Welsh Government urged to tackle Wales’ “silent killer”

Welsh Conservatives are calling on the Welsh Government to keep its promise to improve integration between health and social care in order to tackle Wales’ “silent killer”: isolation and loneliness amongst older people.

Shadow Health Secretary, Angela Burns, wants to see a national debate about the way society treats older people. She believes that the language used when discussing older people is “too negative”, and wants to see greater recognition of the immense value that older people among us add to society.

Angela Burns said a public discussion of attitudes to older people would highlight the issue of isolation and loneliness, which can be at its height during the Christmas holidays.

It’s an issue which was discussed at the National Assembly’s Health Committee during an appearance by the Older People’s Commissioner, Sarah Rochira recently.

During the committee session, Ms Rochira said that since her appointment she had been surprised by the scale and breadth of loneliness and isolation amongst older people.

She said [from transcript]:

“It’s called the ‘silent killer’, and it destroys your soul as well, let alone the physical impact it has on people’s health.

“It’s the same as smoking 17 cigarettes a day. We have all eyes on stopping smoking, yet it’s just as devastating for people. It can happen to anybody.”

Ms Burns said:

“It is right to note the importance of tackling isolation and loneliness because it is a genuine public health risk, and a ticking time bomb.

“Dementia is now Britain’s biggest killer and we need to take steps to improve the quality of life of older people in society, many of whom will live alone.

“A national debate about the way we treat older people will highlight these issues and hopefully move us on from the type of discussion which enables older people to be framed as ‘bed blockers’.

“It’s time those attitudes were challenged, and it is high time we kept our promise as a society to improve social care.”

Ms Burns also stressed the need to “bridge the generational gap” between young and old. She said:

“Some young people blame the lack of money for free university tuition on too much being spent on old people. Whilst some old people only see the young as a threat. It’s a catch 22 situation, almost entirely based on a fundamental misunderstanding between the two. If we want a cohesive society we need to bridge the generational gap”.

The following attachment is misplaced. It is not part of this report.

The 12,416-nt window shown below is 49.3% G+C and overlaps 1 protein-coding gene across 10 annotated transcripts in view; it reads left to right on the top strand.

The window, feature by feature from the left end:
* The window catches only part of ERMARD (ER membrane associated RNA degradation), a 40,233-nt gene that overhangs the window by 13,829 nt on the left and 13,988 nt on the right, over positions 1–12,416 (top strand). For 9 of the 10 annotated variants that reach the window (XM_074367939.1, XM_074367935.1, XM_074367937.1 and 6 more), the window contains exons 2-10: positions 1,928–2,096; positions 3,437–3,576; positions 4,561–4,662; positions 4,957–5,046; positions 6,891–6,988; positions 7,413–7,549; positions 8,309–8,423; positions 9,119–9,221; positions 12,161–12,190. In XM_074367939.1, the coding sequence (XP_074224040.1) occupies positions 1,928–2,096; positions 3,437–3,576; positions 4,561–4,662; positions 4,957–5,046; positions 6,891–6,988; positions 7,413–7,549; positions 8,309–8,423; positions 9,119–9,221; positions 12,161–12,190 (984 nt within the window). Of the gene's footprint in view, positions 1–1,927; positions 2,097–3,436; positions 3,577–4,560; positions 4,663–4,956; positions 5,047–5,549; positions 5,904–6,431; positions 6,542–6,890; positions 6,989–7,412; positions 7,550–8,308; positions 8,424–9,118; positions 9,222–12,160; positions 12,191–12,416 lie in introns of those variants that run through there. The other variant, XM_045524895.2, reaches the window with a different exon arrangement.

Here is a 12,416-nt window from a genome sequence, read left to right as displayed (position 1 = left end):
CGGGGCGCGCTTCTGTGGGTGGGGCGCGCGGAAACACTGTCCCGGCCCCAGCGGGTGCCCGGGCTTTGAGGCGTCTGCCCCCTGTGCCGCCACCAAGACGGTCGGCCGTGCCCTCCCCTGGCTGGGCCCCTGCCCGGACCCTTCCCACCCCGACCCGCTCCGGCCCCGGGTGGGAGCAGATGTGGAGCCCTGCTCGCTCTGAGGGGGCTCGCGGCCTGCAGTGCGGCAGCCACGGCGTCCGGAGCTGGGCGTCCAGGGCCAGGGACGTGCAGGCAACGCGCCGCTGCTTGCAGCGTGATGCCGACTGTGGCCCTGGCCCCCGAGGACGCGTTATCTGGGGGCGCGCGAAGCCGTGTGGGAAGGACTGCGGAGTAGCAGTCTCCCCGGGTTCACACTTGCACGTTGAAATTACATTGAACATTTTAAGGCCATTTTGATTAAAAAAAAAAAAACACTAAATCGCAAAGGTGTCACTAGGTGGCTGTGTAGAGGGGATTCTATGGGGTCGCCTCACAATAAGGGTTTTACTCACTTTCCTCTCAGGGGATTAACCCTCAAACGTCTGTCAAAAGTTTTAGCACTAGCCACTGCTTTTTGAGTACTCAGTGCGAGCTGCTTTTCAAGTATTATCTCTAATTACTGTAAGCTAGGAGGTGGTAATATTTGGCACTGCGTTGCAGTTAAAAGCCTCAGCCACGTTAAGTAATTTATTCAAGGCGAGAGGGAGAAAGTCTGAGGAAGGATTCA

With life expectancy now significantly higher, many discussions around older people inevitably focus on public services – with longer lives having an additional cost in terms of public resources. But Ms Burns says negative terms such as ‘bed blocker’ miss the point, and are unfair on older people who have been let down by public services.

Instead, she wants to see a greater focus from the Welsh Government on developing innovative policy solutions to improve quality of life for older people – including the long promised, but never delivered integration of health and social care.

Mrs Burns said:

“People are living longer – into their 80s, 90s and beyond – and older people are going further to support society than ever before, through unpaid care, community work, childcare and performing volunteer roles.

“Sadly, that vital contribution is all too often forgotten when public services are being discussed. Particularly during winter where that discussion inevitably turns to creaking resources, ‘bed blocking’, and elderly people in hospital through falls.

“It is high time that we put that right. The individuals are not the problem, it’s the system that is meant to support them.

“No-one wants to stay in hospital, and despite decades of discussion the Welsh Government has made very little progress improving integration between health and social care, which is after all what makes it difficult for older patients to return to their homes after a hospital visit.”

 


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